By Doug Gorman
Country music star Toby Keith's hit song "Should've Been a Cowboy" is an anthem for many cowboy wannabes.
However, Cameron Brown, a rising senior at Eagle's Landing Christian Academy, is the real deal.
Brown plays out his cowboy dreams often as one of the country's top high school rodeo participants.
Next month, the honor student from Hampton puts his skills on the line in Gillette, Wyo. at the National High School Finals Rodeo.
The upcoming event attracts 1,500 contestants from 39 states, Canada and Australia, making it the largest rodeo in the world.
Once the event starts, Brown will stay busy.
The local cowboy qualified in three different events, including team roping, steer wrestling and cutting horse.
In the team roping competition, Brown will join forces with fellow Georgia resident Ty Ethridge, who lives in Franklin.
The teammates get together often to hone their skills, and Brown likes their chances to win the event.
"He either comes to my place, or I drive to Franklin to practice with him," Cameron said. "We work well together."
To get to the high school nationals, Brown collected points in all three events during the course of the 33-rodeo season.
"Your really can't skip a rodeo because if you do you lose points and that can keep you from qualifying to nationals," he said.
Although rodeo competitions keep Brown busy, the hectic schedule hasn't hurt his grades.
One of his most recent honors is winning a belt buckle for highest grade point average among Georgia cowboys.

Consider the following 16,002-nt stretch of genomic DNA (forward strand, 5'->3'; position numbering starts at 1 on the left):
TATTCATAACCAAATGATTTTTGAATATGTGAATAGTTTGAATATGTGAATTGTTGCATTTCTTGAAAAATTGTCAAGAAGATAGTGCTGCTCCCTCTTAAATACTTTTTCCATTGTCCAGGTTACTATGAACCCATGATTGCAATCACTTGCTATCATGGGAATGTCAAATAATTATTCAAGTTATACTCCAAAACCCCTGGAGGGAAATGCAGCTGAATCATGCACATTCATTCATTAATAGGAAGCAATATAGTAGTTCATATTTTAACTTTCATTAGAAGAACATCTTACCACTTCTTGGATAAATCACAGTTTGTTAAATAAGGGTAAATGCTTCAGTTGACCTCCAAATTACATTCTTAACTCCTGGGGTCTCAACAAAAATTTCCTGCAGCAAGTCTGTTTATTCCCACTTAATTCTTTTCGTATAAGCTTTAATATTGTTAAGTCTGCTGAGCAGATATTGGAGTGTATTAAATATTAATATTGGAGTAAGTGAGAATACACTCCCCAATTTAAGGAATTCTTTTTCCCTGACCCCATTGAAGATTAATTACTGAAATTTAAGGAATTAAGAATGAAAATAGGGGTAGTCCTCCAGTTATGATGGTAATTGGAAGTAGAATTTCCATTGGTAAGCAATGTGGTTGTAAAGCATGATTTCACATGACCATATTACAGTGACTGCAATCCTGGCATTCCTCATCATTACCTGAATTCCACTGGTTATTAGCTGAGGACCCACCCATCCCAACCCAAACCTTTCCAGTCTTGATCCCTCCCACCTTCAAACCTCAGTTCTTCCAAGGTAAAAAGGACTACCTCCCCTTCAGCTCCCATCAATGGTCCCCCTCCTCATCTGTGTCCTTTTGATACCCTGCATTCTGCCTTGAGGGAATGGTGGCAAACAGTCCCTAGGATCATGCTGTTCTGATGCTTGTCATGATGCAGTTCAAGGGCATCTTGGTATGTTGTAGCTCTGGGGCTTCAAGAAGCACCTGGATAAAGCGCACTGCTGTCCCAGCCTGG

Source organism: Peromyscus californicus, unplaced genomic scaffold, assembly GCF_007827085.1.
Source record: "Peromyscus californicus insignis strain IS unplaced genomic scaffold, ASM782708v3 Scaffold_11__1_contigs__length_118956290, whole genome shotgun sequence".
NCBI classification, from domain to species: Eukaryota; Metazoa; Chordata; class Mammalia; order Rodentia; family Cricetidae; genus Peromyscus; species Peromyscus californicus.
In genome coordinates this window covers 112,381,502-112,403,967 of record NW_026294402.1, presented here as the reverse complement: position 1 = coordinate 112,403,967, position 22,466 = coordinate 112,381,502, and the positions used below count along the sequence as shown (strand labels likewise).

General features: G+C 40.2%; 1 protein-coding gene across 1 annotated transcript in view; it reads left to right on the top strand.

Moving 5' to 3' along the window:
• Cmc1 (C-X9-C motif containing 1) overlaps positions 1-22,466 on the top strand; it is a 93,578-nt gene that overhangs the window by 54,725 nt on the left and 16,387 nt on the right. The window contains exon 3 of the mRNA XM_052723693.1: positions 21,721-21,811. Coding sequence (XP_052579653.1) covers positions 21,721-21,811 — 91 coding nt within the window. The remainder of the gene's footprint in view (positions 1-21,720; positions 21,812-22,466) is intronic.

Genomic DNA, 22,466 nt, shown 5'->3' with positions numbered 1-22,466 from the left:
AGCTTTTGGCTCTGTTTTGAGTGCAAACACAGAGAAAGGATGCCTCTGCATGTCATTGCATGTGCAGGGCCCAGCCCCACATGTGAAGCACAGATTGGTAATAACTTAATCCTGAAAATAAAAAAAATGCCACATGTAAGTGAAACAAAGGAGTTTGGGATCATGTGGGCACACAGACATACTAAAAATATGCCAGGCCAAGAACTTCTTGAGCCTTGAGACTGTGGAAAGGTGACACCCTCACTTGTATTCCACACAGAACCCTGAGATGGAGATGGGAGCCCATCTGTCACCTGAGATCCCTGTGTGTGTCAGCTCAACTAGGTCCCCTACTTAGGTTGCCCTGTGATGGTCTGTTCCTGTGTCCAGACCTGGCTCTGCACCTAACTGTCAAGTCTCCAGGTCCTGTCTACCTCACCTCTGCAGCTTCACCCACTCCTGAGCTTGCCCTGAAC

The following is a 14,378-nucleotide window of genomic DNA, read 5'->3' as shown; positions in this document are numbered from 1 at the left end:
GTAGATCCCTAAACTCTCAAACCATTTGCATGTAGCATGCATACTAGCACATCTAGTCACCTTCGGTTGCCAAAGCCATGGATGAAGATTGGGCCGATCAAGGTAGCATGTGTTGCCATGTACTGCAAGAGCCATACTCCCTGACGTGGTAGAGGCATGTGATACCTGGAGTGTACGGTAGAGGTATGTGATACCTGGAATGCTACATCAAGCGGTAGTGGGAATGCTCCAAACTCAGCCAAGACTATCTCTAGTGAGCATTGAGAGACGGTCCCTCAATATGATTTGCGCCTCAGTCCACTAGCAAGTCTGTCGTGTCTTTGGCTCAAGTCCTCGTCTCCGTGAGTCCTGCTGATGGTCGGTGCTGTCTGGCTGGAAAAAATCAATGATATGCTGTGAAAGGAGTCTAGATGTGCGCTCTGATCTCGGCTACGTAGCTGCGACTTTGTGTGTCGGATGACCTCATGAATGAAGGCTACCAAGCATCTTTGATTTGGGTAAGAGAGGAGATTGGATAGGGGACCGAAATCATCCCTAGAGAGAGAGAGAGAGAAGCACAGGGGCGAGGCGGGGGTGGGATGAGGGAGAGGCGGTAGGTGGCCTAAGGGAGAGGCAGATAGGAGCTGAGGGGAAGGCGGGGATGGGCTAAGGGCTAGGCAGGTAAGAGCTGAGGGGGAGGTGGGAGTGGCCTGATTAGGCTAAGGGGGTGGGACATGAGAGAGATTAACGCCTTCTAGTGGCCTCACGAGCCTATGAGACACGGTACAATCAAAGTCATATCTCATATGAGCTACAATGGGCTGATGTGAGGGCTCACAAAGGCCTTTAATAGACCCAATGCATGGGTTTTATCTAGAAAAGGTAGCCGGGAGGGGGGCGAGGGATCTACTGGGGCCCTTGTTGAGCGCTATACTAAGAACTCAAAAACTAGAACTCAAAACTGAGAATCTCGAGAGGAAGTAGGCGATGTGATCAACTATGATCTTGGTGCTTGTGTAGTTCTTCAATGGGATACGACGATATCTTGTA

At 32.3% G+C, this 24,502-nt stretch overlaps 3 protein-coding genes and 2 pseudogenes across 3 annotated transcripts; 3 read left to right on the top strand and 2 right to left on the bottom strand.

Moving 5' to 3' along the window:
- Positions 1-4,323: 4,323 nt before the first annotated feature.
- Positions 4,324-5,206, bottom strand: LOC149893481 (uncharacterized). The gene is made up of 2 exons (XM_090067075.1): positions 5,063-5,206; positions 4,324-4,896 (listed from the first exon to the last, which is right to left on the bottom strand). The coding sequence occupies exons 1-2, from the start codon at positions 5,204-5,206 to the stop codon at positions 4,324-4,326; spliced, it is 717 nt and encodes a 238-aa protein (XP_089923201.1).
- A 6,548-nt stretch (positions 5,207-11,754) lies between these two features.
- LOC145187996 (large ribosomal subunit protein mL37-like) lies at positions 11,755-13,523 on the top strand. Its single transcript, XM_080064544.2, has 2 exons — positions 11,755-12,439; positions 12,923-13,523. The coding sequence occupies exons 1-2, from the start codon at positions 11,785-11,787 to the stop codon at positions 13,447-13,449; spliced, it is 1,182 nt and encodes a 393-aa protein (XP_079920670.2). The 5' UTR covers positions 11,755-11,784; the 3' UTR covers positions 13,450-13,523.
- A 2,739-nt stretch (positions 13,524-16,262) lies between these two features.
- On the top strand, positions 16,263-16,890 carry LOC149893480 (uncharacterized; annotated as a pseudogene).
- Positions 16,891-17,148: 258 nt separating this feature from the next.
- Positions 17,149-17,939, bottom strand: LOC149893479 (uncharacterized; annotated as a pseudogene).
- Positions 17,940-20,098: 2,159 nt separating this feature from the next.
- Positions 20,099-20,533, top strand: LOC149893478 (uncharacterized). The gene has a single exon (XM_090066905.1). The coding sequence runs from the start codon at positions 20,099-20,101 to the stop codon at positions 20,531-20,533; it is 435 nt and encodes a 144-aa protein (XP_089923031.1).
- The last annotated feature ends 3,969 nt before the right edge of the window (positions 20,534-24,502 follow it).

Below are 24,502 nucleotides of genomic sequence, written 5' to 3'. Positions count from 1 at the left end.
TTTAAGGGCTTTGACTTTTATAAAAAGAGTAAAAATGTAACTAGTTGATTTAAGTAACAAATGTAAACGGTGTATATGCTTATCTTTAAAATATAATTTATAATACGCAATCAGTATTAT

Brown likes all three of the events he will participate in Wyoming.
Brown doesn't limit his rodeos to the high school circuit. He also competes with his brother Ethan in team roping contests on other circuits.
Ethan also competed in high school rodeos. He is now a student at Southern Tech, majoring in civil engineering and surveying.
The brothers' parents, Gordon and Susan, have also gotten in the rodeo act, making rodeo a family affair for the entire family.
Gordon serves on several rodeo committees, and Susan is a rodeo queen coordinator.
"We have met a lot of friends through rodeo," said Gordon. "It's been a lot of fun."
Cameron's interest in rodeo goes back almost a decade. Cameron, who is also an Eagle Scout, was visiting the Philmont Scout Reservation in New Mexico when he was first introduced to the sport.
"They had a western day and we got to do some roping. When we got home, my brother and I bought some ropes and began practicing," Cameron said.
By the time he was in middle school, Cameron was hooked on the rodeo. He has been competing ever since.
Cameron calls himself a big sports fan, but doesn't have the chance to participate in much other than rodeo.
"My brother and I are athletic, but we haven't had the chance to play other sports. It's seems like there is a rodeo event every week."
The rising senior isn't complaining. Despite the competitiveness of the sport, Brown has made many friends.
"I have had the chance to meet people from all of the country. I have friends all over the United States. That's one of the things I like about rodeo," he said.
Brown has even met some professional cowboys.
"Professional rodeo cowboys are really down to earth," he said. "They are regular people. They don't get caught up in a lot of media hype."
Cameron doubts he will try the pro circuit. Professional cowboys spend a lot of time on the road traveling from city to city, something that doesn't appeal to Brown right now.
"When I get out of high school, I want to follow in my brother's foot steps by going to college at Southern Tech and studying engineering," he said.